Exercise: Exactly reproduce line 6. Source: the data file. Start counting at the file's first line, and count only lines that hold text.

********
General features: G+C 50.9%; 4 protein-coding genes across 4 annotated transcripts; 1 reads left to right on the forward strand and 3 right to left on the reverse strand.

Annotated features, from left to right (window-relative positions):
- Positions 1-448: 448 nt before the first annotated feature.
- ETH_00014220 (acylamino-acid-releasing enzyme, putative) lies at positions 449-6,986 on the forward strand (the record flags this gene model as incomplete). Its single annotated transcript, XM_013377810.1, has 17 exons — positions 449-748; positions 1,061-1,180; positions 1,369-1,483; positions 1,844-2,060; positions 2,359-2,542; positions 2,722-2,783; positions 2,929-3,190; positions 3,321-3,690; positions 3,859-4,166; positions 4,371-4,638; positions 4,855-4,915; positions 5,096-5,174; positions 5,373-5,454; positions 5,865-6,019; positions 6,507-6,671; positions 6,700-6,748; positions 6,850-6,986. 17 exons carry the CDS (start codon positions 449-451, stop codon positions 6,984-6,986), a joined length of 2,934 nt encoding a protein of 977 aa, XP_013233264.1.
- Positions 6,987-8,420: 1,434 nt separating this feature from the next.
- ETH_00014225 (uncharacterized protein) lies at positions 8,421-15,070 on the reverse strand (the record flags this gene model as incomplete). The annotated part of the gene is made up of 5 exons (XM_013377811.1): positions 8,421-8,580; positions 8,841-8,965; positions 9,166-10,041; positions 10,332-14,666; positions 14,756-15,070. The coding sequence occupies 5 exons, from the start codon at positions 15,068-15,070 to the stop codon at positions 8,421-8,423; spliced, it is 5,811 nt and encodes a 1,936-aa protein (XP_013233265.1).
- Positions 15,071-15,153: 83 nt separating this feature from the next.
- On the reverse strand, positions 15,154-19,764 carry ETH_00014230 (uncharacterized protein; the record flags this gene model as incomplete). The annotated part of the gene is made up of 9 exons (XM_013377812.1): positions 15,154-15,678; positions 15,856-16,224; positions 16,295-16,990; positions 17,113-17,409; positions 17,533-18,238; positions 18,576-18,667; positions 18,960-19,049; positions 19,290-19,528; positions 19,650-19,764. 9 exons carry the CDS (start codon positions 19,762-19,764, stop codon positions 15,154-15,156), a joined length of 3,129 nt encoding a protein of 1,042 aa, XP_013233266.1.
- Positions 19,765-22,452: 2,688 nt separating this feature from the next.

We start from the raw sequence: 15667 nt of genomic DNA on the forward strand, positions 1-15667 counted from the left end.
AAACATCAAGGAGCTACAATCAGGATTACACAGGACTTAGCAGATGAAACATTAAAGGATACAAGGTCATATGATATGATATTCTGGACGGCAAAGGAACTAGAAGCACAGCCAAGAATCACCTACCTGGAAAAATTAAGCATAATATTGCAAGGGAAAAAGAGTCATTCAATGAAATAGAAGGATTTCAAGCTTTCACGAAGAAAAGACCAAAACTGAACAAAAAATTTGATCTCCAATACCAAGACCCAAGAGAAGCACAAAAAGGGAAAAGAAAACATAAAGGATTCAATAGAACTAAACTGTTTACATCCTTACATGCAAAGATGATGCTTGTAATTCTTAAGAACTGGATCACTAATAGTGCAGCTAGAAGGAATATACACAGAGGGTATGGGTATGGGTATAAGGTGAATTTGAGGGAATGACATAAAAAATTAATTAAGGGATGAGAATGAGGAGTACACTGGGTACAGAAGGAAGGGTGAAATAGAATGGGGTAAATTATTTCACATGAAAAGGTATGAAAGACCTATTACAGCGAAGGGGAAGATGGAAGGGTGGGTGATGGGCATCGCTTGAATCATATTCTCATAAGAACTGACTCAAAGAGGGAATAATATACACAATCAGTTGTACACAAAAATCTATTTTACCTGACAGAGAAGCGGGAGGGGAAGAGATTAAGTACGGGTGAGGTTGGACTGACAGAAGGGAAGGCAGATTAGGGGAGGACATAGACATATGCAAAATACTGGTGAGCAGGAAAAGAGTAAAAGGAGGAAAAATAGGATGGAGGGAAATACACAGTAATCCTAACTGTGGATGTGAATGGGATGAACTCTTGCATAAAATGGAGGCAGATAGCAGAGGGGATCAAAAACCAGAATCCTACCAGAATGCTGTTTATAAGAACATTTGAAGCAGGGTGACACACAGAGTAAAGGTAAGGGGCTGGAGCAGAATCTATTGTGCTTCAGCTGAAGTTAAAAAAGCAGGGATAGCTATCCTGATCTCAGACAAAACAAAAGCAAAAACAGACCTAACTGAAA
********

- ETH_00014225 (uncharacterized protein) lies at positions 8,421-15,070 on the reverse strand (the record flags this gene model as incomplete). The annotated part of the gene is made up of 5 exons (XM_013377811.1): positions 8,421-8,580; positions 8,841-8,965; positions 9,166-10,041; positions 10,332-14,666; positions 14,756-15,070. The coding sequence occupies 5 exons, from the start codon at positions 15,068-15,070 to the stop codon at positions 8,421-8,423; spliced, it is 5,811 nt and encodes a 1,936-aa protein (XP_013233265.1).